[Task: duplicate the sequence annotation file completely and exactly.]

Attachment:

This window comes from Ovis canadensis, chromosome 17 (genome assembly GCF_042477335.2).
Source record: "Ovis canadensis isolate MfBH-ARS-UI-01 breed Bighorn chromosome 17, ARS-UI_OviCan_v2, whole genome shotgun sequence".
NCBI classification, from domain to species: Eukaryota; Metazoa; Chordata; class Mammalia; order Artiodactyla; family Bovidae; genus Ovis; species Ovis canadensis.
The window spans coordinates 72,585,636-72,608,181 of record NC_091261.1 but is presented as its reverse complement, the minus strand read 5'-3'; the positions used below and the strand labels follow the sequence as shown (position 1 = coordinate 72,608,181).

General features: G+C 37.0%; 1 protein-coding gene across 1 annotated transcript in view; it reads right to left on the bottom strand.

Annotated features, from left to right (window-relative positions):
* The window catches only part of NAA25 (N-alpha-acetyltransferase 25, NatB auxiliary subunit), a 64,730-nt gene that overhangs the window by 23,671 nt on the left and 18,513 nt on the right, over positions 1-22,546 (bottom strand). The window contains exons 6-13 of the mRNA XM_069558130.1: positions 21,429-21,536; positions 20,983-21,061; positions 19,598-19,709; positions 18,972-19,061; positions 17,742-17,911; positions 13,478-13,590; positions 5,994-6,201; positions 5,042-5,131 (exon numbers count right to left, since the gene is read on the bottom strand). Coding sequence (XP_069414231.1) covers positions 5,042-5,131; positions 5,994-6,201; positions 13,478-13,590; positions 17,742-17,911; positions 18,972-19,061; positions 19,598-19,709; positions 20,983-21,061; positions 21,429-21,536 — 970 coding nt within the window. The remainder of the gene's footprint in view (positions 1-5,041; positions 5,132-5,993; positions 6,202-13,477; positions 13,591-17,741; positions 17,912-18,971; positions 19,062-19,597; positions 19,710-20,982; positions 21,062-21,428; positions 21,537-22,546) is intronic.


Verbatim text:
This window comes from Ovis canadensis, chromosome 17 (genome assembly GCF_042477335.2).
Source record: "Ovis canadensis isolate MfBH-ARS-UI-01 breed Bighorn chromosome 17, ARS-UI_OviCan_v2, whole genome shotgun sequence".
NCBI classification, from domain to species: Eukaryota; Metazoa; Chordata; class Mammalia; order Artiodactyla; family Bovidae; genus Ovis; species Ovis canadensis.
The window spans coordinates 72,585,636-72,608,181 of record NC_091261.1 but is presented as its reverse complement, the minus strand read 5'-3'; the positions used below and the strand labels follow the sequence as shown (position 1 = coordinate 72,608,181).

General features: G+C 37.0%; 1 protein-coding gene across 1 annotated transcript in view; it reads right to left on the bottom strand.

Annotated features, from left to right (window-relative positions):
* The window catches only part of NAA25 (N-alpha-acetyltransferase 25, NatB auxiliary subunit), a 64,730-nt gene that overhangs the window by 23,671 nt on the left and 18,513 nt on the right, over positions 1-22,546 (bottom strand). The window contains exons 6-13 of the mRNA XM_069558130.1: positions 21,429-21,536; positions 20,983-21,061; positions 19,598-19,709; positions 18,972-19,061; positions 17,742-17,911; positions 13,478-13,590; positions 5,994-6,201; positions 5,042-5,131 (exon numbers count right to left, since the gene is read on the bottom strand). Coding sequence (XP_069414231.1) covers positions 5,042-5,131; positions 5,994-6,201; positions 13,478-13,590; positions 17,742-17,911; positions 18,972-19,061; positions 19,598-19,709; positions 20,983-21,061; positions 21,429-21,536 — 970 coding nt within the window. The remainder of the gene's footprint in view (positions 1-5,041; positions 5,132-5,993; positions 6,202-13,477; positions 13,591-17,741; positions 17,912-18,971; positions 19,062-19,597; positions 19,710-20,982; positions 21,062-21,428; positions 21,537-22,546) is intronic.